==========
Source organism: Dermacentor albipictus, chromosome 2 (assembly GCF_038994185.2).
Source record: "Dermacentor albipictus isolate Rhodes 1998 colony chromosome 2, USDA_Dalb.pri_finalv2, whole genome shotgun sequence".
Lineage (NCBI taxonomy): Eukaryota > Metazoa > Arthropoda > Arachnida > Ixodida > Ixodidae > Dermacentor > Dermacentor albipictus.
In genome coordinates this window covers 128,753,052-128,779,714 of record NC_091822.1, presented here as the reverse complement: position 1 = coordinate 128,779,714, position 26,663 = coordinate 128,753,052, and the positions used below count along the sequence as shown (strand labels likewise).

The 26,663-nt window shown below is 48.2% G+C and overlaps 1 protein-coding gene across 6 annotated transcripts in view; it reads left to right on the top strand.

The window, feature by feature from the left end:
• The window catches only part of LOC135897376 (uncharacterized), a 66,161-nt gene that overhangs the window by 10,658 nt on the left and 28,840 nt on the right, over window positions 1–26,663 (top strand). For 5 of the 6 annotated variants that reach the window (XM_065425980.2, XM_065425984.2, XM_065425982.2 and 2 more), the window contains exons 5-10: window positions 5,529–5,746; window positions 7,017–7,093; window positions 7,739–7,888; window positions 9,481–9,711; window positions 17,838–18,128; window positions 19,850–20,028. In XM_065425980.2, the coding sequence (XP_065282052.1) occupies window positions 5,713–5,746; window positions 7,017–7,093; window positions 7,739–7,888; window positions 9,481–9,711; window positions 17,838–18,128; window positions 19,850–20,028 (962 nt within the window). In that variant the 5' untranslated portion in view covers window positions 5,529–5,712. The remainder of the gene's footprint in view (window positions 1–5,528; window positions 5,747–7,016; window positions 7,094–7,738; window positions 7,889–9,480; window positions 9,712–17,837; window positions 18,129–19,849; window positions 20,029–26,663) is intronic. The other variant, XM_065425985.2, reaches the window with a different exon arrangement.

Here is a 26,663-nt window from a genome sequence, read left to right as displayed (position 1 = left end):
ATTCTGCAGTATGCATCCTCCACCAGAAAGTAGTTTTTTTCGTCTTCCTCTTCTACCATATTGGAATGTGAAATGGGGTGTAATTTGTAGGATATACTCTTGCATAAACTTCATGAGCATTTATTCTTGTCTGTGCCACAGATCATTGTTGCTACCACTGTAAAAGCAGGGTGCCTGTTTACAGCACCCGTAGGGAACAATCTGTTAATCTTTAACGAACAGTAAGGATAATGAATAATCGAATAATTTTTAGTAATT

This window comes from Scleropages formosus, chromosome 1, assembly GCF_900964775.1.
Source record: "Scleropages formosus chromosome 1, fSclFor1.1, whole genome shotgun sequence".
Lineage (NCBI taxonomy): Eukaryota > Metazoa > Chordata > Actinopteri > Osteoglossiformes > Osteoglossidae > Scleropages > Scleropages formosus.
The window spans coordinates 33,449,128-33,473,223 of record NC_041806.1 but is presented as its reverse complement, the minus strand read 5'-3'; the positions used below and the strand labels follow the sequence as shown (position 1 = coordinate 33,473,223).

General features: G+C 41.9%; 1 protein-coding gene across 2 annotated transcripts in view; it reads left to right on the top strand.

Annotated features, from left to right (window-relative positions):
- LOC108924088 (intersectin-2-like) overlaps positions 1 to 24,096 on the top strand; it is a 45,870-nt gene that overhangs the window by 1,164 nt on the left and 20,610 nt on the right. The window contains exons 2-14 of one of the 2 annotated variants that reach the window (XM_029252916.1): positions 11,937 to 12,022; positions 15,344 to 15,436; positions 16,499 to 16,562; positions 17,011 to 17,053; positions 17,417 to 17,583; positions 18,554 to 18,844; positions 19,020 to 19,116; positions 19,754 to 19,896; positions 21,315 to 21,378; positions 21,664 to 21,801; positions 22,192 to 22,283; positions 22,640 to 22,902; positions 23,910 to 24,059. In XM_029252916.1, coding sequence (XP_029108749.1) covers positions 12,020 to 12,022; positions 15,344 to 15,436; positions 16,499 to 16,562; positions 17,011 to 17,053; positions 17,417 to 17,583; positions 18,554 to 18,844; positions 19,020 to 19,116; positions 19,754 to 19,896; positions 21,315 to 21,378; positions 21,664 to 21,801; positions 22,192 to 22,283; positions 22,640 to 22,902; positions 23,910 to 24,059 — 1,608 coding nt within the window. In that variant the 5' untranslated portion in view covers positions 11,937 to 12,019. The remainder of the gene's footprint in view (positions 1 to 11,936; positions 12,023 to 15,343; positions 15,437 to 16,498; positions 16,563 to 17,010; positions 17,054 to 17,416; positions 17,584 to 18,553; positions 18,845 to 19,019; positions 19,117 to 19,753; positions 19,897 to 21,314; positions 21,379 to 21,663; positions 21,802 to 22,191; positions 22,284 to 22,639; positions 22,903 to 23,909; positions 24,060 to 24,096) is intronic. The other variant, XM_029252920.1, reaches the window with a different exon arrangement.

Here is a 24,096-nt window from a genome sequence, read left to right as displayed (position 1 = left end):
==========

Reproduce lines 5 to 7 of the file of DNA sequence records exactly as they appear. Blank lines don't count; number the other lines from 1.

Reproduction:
The 26,663-nt window shown below is 48.2% G+C and overlaps 1 protein-coding gene across 6 annotated transcripts in view; it reads left to right on the top strand.

The window, feature by feature from the left end:
• The window catches only part of LOC135897376 (uncharacterized), a 66,161-nt gene that overhangs the window by 10,658 nt on the left and 28,840 nt on the right, over window positions 1–26,663 (top strand). For 5 of the 6 annotated variants that reach the window (XM_065425980.2, XM_065425984.2, XM_065425982.2 and 2 more), the window contains exons 5-10: window positions 5,529–5,746; window positions 7,017–7,093; window positions 7,739–7,888; window positions 9,481–9,711; window positions 17,838–18,128; window positions 19,850–20,028. In XM_065425980.2, the coding sequence (XP_065282052.1) occupies window positions 5,713–5,746; window positions 7,017–7,093; window positions 7,739–7,888; window positions 9,481–9,711; window positions 17,838–18,128; window positions 19,850–20,028 (962 nt within the window). In that variant the 5' untranslated portion in view covers window positions 5,529–5,712. The remainder of the gene's footprint in view (window positions 1–5,528; window positions 5,747–7,016; window positions 7,094–7,738; window positions 7,889–9,480; window positions 9,712–17,837; window positions 18,129–19,849; window positions 20,029–26,663) is intronic. The other variant, XM_065425985.2, reaches the window with a different exon arrangement.